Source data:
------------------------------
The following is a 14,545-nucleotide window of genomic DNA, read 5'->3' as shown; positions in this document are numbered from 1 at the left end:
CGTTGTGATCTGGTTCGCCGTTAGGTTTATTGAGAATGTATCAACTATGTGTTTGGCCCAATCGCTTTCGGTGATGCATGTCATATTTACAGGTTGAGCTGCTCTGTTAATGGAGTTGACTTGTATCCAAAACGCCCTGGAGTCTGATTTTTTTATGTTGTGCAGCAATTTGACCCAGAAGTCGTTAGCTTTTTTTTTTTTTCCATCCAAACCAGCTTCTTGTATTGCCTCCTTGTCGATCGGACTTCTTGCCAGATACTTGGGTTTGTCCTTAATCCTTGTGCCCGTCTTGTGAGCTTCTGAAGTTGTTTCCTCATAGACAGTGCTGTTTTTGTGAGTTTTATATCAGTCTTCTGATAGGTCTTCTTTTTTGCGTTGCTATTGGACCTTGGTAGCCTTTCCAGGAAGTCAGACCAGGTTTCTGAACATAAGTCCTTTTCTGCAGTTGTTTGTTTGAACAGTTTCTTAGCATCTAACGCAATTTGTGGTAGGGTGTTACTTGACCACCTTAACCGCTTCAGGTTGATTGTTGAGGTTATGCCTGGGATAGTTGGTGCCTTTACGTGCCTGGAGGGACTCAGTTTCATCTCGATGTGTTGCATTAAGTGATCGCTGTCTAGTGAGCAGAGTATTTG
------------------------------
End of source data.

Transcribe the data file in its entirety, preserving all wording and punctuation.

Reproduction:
The following is a 14,545-nucleotide window of genomic DNA, read 5'->3' as shown; positions in this document are numbered from 1 at the left end:
CGTTGTGATCTGGTTCGCCGTTAGGTTTATTGAGAATGTATCAACTATGTGTTTGGCCCAATCGCTTTCGGTGATGCATGTCATATTTACAGGTTGAGCTGCTCTGTTAATGGAGTTGACTTGTATCCAAAACGCCCTGGAGTCTGATTTTTTTATGTTGTGCAGCAATTTGACCCAGAAGTCGTTAGCTTTTTTTTTTTTTCCATCCAAACCAGCTTCTTGTATTGCCTCCTTGTCGATCGGACTTCTTGCCAGATACTTGGGTTTGTCCTTAATCCTTGTGCCCGTCTTGTGAGCTTCTGAAGTTGTTTCCTCATAGACAGTGCTGTTTTTGTGAGTTTTATATCAGTCTTCTGATAGGTCTTCTTTTTTGCGTTGCTATTGGACCTTGGTAGCCTTTCCAGGAAGTCAGACCAGGTTTCTGAACATAAGTCCTTTTCTGCAGTTGTTTGTTTGAACAGTTTCTTAGCATCTAACGCAATTTGTGGTAGGGTGTTACTTGACCACCTTAACCGCTTCAGGTTGATTGTTGAGGTTATGCCTGGGATAGTTGGTGCCTTTACGTGCCTGGAGGGACTCAGTTTCATCTCGATGTGTTGCATTAAGTGATCGCTGTCTAGTGAGCAGAGTATTTG